This is because the current conflicts in the Mideast are all economic ones, not ideological ones. Virtually all the major conflicts on earth have been economic and this is no different. The people with more power need oil currently lived on by people with less power.

This is a tough situation and I don’t mean to belittle it in any way. I don’t think it’s clear that we as the people with more power shouldn’t have equal or more rights to the oil than the people who live on top of it. But that’s a different problem, one with a different analysis.

By redefining an economic problem into an ideological or religious one, the arguments are driven less by facts and much more by emotion. And ultimately the only way to win an emotional argument is to be more fanatic.

Please watch this.
It’s heart wrenching. Sunday’s “This Week with Christiane Amanpour” stripped our current conflict to its reframed religiosity. And it’s so clear there’s no resolution in sight. So long as religion dominates the perspective, this war will never end.

“War Against Terrorism” is as inappropriate a phrase as the “War Against Drugs” or the “War Against the Lunacy of 13-year-old Boys.” The real war today is a “War Against People Who Live Over Oil They Won’t Give Us at a Fair Market Price.”

It has been the longest war in the history of the modern world. It began when Edwin Drake extracted the first black liquid from Pennsylvania in 1859. The war really heated up when most of the world’s known oil shifted out of Texas and Oklahoma to godknowswhere deserts in the Mideast only about 50 years ago.

It was sometimes a military fight, but mostly a cultural and diplomatic one. We violated all sorts of our own values in this campaign to annex land for ourselves and our European partners so we could have its oil. We bribed, applied our laws to theirs, fixed markets, we tried everything possible until finally, we had to shoot.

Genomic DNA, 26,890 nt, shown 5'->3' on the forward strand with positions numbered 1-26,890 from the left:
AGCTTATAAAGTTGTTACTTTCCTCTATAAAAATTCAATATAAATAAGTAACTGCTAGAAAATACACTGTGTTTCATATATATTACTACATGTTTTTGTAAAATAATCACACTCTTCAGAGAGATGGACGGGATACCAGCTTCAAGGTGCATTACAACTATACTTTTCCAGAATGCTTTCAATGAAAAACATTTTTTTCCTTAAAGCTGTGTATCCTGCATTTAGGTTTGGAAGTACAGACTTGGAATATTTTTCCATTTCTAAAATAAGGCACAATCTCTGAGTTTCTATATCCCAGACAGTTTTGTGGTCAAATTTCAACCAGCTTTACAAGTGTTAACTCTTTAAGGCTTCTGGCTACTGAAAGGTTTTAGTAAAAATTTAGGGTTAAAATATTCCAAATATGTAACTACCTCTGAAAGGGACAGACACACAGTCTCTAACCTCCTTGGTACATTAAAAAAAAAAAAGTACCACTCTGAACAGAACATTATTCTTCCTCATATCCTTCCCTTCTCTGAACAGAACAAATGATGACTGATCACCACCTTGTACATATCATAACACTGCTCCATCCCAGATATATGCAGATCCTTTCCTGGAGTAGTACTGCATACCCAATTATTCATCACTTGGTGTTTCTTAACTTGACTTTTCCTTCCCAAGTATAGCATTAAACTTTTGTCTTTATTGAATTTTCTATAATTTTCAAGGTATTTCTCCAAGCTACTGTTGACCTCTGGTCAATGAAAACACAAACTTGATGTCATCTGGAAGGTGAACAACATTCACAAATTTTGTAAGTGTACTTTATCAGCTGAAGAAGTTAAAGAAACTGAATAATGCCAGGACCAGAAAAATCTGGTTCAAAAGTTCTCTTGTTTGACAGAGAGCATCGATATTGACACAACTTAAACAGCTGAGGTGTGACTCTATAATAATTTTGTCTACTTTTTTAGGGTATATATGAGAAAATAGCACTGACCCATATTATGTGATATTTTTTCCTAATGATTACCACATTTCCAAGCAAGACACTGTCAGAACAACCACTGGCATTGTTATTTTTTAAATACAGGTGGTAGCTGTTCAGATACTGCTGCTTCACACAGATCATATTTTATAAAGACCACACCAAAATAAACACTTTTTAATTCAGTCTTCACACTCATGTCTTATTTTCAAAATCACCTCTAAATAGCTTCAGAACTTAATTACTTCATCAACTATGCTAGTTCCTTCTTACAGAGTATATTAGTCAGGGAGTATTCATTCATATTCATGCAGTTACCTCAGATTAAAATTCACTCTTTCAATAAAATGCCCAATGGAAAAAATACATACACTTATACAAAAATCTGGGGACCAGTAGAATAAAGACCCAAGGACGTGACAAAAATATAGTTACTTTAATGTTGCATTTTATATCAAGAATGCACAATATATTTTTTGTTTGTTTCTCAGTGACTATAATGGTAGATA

And during this lengthy fifty years or two generations, the poor souls living over there noticed how fancy the cars were that were using oil. Before iPhones that was a bit more difficult, but now you can send a picture of a Dodge Ram all over the world in seconds.

We got richer. They got poorer. We got richer because of their oil.

Doesn’t compute, does it?

What would you do, a young, yet vibrant desert youth whose abs haven’t been yet emaciated for lack of proper nutrition? You watched your grandfather and your father die loathsome deaths mostly from smoking Philips cigarettes. And then with your iPhone, you saw what’s under your home made Jenny the prettiest, richest homecoming queen in the world. How come you can’t wear a carnation?

Today’s terrorism is fire. It’s the fire in the soul of two generations of Mideasterners mostly being denied their rightful development.

Terrorism’s fire is fueled by desperation, wont, poverty. What else can you call a suicide bomber? Don’t fool yourself that they all think they’re going to paradise. This is a very attractive job.

Terrorism must be watered down, not fired up. Terrorism will decline only as the desperation in the world declines, and not a second before. Until then, it will increase, and for those of us fortunate enough to not be so desperate, it will be something effecting our lives …always.

It’s kind of hard to do this, because the numbers just won’t stay still:

Anyway, let’s give it a try. During my final edit this morning, the number was One Trillion, eight-nine billion, seven hundred and twenty-four million, one hundred and sixty-five thousand, eight hundred and thirteen dollars.

It’s been three thousand, two hundred and eighty-five days since we invaded Aghanistan on October 7, 2001.

That means, roughly give or take a few cents, we’ve been spending
$331,727,295.50 per day.

Now the area of Iraq and Afghanistan is 426,034 sq. miles. So if we divided how much we’ve been spending per day, that means we’re spending $778.64 each day on every square mile of those two countries.

Now if you don’t mind, I’m going to reduce the $778.64 by about one four-thousandths of a penny, one four-hundred-thousandths of a dollar so that my wife’s favorite local state historical site, the Apple River Fort, can be kept open, which has faced possible closure for budgetary reasons.

That leaves $778.64 available each day for every square mile, which I would bundle up in cheerfully wrapped packages using Halliburton‘s Christmas Wrapping Division, and then drop from a helicopter. Over the course of a year, that’s roughly the salaries of ten suicide bombers in each square mile, or in total, way more than whatever total has ever been paid to all the suicide bombers in the history of mankind.

What do you think?